The first condition of online engagement: Awareness
In my first post, I introduced a model for looking at online engagement and the pre-conditions that must exist for a successful implementation. I'm now going to look at the first condition - the need for the employee to know about the resource and think it's useful. You've built it; now you have to get people to visit it.
In order for that to happen, there has to be an awareness that the site exists, and it has to be in the employee's front of mind. By that, I mean it's no good for the employee to be aware after prompting; it has to come to mind at the point of need.
Many organizations approach this by having a grand launch strategy. And there's nothing much wrong with making a big splash when something new is launched, or even after a period of beta use. In many ways it's a really good idea to use a mix of promotional strategies. However, a recurrent problem is that there's no strategy beyond this.
For an initial promotional push, there are many channels you can take advantage of. Some examples might include:
- Persuading your IT department to present a message on screensavers
- Getting senior leaders to endorse the initiative, perhaps through video
- Peer endorsement, by presenting the success stories of early testers
- Distribute posters
- Take advantage of any social media channels that your organization may use
- Stands in the foyer or canteen.
But, a big launch on its own isn't enough. Interest is ephemeral and tapers off. The truth is that a big fanfare is forgotten after a few days. And when the interest tapers off, what often happens is... a re-launch.
The real key to successful, long-term engagement in an online resource is regular, frequent communications to raise and maintain awareness.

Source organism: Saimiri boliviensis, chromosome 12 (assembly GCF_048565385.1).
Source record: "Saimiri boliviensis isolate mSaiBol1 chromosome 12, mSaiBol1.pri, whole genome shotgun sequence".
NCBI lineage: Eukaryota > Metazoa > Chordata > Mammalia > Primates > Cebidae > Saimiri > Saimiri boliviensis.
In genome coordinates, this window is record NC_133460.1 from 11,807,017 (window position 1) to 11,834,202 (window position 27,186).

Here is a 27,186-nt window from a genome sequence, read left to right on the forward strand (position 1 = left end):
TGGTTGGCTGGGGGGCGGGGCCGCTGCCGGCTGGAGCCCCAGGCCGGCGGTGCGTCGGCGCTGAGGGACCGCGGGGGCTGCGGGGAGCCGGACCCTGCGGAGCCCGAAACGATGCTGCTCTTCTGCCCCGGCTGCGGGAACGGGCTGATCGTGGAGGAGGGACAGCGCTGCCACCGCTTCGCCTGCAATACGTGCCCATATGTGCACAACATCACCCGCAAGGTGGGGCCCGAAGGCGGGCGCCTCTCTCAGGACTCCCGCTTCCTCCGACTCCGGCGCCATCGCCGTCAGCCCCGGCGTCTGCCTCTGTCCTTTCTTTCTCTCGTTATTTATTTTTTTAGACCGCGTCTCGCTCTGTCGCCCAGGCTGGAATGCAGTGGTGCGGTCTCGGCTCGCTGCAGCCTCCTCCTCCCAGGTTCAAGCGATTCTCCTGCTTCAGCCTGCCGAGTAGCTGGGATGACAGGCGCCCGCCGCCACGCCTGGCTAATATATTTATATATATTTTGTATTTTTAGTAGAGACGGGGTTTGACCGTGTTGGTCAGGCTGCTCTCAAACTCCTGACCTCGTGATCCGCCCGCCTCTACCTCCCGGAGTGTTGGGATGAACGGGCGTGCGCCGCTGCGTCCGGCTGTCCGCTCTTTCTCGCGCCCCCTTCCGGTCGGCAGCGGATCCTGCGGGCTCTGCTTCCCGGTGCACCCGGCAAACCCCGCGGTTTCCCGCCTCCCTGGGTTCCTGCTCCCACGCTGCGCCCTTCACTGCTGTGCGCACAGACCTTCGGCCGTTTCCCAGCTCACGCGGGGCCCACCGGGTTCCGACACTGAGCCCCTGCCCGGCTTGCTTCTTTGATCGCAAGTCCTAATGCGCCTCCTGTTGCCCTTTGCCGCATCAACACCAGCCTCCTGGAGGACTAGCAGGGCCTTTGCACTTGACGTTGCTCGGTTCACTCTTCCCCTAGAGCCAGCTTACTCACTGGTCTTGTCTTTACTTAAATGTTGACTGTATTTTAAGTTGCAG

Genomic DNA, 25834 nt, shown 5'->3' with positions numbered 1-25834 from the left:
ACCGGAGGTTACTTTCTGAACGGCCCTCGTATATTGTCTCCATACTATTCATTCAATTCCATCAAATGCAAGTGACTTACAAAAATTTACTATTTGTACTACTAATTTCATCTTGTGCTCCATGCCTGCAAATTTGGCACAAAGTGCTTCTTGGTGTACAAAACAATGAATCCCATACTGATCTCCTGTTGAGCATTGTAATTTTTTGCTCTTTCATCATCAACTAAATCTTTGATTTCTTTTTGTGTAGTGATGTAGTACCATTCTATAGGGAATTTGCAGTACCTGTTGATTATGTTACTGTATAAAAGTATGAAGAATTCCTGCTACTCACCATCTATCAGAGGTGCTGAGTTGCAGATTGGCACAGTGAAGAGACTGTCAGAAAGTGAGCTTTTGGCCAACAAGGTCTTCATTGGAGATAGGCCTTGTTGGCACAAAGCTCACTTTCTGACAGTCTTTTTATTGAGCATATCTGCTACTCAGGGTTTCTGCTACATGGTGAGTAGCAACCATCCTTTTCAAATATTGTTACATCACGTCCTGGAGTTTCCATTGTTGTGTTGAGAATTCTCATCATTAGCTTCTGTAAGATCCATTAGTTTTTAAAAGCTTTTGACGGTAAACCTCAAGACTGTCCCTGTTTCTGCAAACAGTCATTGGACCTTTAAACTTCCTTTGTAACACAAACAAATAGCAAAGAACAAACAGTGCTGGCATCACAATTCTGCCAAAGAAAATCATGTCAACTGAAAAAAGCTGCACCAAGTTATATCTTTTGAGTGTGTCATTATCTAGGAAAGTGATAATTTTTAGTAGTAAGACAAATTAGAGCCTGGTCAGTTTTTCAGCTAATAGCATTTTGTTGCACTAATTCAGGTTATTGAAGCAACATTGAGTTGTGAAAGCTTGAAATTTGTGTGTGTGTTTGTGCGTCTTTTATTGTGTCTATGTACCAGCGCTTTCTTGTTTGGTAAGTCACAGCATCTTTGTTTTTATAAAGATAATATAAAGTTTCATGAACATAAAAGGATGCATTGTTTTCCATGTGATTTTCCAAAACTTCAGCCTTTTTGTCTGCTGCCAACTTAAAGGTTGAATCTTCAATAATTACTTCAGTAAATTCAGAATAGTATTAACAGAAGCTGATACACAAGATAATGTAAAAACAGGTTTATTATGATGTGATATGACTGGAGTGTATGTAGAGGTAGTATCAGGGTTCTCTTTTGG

All those other methods can still be used but there is a king, an emperor among all these channels, that has a dramatically more significant impact than all the others. All the major players in the online world are taking advantage of it. It's not cool, it's not sexy and it has a terrible reputation.
Now, when I talk to clients about this, one of the most common replies I hear is that employees already get too many emails and it simply isn't feasible. There are strict limits put in place by internal comms or IT about the amount of internal email that gets generated. But to not use email means that you won't leverage the single greatest communication mechanism of our time.
Personally, I believe there are better communication tools for many things, but I can't go by what I think or believe. I go where the evidence takes me.
There is a reason that you get an email from Facebook every time someone wants to be your friend, or posts something about you. There's a reason why Twitter started to send you a weekly digest via email. There's a reason why Tesco and Amazon send you offers based on what you bought previously via email.
These companies have run massive studies and experiments to identify exactly the kind of approaches that result in more eyeballs coming to their services. These tactics drive up engagement. If they didn't, they'd stop doing them. If everyone was genuinely too busy and overwhelmed, then they would have unsubscribed in their millions.
Having said that, you need to take an open, honest approach with email. I've got three recommendations for the use of emails to promote your online resource:
- While I'd advocate a system of automatic enrolment for your target employee base, it should be easy - really easy - to unsubscribe. It means that people in the organization prone to complain can't do so without seeming unreasonable . - after all, it's simply one email.
- Personalise the content as much as possible - people respond more to information about their own activity and that of people they can identify with.